By Chaz Lipp
I don’t think writer-director Bradley Rust Gray did his film any favors by naming it Jack & Diane. While John Mellencamp certainly doesn’t own the rights to those names, his 1982 hit is so ubiquitous it’s nearly impossible to read the title without immediately hearing the song in one’s head (well, at least for anyone over 30—maybe Gray was banking on a younger audience). The film has nothing to do with the song, so choosing different names for the title characters would’ve prevented people like me from wasting time even discussing it. The low-key romance is worth seeing for the performances of Riley Keough and Juno Temple alone.
That simple setup more or less carries the whole film. The British Diane is in New York for only a few weeks before she jets off to France for school. But she and Jack hit it off, kind of an “opposites attract” situation, but they both know it can’t last. So all-consuming is their lust for each other, Diane feels as if it’s taking over, at least on a subconscious level (enter the aforementioned beast). Their physical encounters reveal Jack to be a far more experienced lover, with Diane balking at some of the more adventurous moves she attempts. The monster (and symbolic internally-occurring changes, represented by the Brothers Quay’s stop-motion hair sprouting from veins, wrapping around bones) is a good idea, but I’m not sure Gray fully developed the possibilities of what it means to Diane’s perception of her own sexuality.
What works beautifully are the lead performances. Most of what Jack and Diane say to each other, on the surface, isn’t very interesting. In fact, there’s an abundance of references to various bodily functions. We learn that Jack likes to dip her sushi in ketchup. Diane is staying at her aunt Linda’s (Cara Seymour) place. The two maintain a mutually tolerated acceptance of each other’s existence. This isn’t a film about the challenges or pressures of coming out. The same-sex relationship angle is accepted by all without any fuss. So, despite my caveats about underdeveloped plot elements, the interactions of the leading actresses—and all the subtext buried beneath their inarticulate mumbling—takes center stage. There’s a hypnotic quality to the stillness of the film, which allows the delicacy and nuance of Keough and Temple’s work to shine brightly.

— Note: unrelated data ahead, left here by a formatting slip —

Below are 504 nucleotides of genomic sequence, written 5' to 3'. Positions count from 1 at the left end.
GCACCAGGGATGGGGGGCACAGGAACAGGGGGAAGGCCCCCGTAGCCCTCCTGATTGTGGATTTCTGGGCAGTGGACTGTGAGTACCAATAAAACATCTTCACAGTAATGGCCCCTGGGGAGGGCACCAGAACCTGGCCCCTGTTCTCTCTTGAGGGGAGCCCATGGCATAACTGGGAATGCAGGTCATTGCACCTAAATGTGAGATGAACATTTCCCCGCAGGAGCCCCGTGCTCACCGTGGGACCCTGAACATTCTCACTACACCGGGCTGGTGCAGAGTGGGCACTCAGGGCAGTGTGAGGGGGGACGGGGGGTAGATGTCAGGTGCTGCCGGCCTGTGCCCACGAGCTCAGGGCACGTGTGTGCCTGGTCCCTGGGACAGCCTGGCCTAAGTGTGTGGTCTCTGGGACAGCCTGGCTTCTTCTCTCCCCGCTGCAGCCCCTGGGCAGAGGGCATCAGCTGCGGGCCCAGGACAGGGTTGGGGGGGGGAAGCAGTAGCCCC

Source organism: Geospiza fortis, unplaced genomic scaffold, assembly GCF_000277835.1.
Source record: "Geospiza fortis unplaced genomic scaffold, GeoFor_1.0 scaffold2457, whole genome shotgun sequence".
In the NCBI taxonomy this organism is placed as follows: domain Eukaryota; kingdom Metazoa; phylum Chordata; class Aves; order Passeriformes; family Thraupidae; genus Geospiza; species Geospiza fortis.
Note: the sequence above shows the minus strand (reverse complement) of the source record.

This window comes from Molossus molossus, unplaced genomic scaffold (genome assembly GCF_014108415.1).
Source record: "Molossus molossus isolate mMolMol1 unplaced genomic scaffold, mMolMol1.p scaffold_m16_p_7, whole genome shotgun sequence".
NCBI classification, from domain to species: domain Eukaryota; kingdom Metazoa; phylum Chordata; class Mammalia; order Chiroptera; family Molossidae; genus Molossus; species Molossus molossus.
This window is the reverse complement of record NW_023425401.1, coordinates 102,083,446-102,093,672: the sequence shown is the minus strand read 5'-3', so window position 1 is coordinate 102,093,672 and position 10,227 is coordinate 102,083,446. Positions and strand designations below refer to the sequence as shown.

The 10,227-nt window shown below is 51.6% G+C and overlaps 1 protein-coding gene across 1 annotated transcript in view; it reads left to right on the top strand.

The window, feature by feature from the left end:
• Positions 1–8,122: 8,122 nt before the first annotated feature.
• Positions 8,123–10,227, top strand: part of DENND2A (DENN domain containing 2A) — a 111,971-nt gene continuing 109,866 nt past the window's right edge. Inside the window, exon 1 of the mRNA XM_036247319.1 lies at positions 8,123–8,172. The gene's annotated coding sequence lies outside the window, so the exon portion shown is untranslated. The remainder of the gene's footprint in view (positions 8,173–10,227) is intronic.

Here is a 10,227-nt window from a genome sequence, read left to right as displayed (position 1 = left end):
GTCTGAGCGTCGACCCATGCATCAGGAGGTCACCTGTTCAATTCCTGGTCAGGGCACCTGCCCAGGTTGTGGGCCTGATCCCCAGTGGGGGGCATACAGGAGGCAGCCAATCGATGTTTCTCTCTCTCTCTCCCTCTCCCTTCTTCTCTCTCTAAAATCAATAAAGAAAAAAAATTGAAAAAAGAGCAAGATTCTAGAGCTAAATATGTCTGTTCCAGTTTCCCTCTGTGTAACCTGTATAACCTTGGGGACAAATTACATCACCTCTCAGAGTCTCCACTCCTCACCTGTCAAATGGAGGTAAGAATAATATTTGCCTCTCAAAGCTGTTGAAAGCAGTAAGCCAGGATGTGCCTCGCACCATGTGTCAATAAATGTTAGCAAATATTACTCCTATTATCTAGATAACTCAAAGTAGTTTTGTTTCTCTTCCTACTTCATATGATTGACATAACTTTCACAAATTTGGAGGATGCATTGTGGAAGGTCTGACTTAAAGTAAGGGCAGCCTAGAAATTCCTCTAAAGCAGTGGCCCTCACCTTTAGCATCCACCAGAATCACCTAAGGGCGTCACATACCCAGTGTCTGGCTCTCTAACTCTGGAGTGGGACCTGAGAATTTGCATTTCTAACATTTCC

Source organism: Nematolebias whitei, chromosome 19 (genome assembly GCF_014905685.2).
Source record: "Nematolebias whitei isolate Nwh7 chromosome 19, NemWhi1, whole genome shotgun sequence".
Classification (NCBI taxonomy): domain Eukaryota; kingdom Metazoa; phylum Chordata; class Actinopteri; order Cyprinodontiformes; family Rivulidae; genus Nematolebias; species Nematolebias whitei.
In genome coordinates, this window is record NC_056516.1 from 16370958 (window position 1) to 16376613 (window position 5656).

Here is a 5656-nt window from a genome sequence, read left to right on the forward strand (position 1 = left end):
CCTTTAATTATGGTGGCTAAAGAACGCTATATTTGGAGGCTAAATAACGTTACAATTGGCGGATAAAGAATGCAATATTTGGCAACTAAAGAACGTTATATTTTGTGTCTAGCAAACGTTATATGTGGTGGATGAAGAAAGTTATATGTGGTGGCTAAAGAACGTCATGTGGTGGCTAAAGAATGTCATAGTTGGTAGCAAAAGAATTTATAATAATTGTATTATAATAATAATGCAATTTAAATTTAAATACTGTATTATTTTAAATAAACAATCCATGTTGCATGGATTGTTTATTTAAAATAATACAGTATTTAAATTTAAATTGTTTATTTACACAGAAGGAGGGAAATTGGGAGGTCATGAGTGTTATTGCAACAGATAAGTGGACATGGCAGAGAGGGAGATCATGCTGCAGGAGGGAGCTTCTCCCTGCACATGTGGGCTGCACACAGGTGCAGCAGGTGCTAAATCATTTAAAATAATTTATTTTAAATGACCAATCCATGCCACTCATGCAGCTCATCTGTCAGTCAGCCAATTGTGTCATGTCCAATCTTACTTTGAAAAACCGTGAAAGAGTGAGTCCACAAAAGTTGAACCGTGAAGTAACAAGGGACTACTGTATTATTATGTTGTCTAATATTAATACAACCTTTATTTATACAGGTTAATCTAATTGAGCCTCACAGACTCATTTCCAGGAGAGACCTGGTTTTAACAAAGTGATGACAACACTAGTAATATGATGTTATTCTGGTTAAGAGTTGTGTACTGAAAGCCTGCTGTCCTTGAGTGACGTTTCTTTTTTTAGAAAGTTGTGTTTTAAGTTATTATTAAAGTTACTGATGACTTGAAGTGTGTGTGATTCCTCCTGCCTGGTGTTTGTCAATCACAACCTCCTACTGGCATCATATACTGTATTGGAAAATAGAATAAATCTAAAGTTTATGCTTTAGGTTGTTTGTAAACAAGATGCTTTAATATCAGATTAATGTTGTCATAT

The Blu-ray offers up a consistently sharp image. Though I wasn’t 100 percent sure while watching, Jack & Diane was shot on 35mm film. Grain is very, very fine and the transfer has great contrast and black levels overall. Colors are realistic and vivid at times, looking especially pleasing during a red lighting-dominated club scene. The experimental score by múm highlights the DTS-HD MA 5.1 mix, with ambient synth sounds strategically placed in the rear channels. Occasionally a mumbled line of Diane’s dialogue is a bit hard to decipher, but that’s more down to Temple’s accent and style of delivery than the way the audio is mixed. Like the movie itself, this mix boasts many subtle surprises and rewards close attention to detail.
A short featurette about the monster effects and an even shorter promo piece make up the Blu-ray’s only features. While my overall reaction may be somewhat mixed, I do recommend Jack & Diane fairly strongly to anyone with a taste for off-kilter relationship dramas with incisive acting.
(Photos: Magnolia Pictures)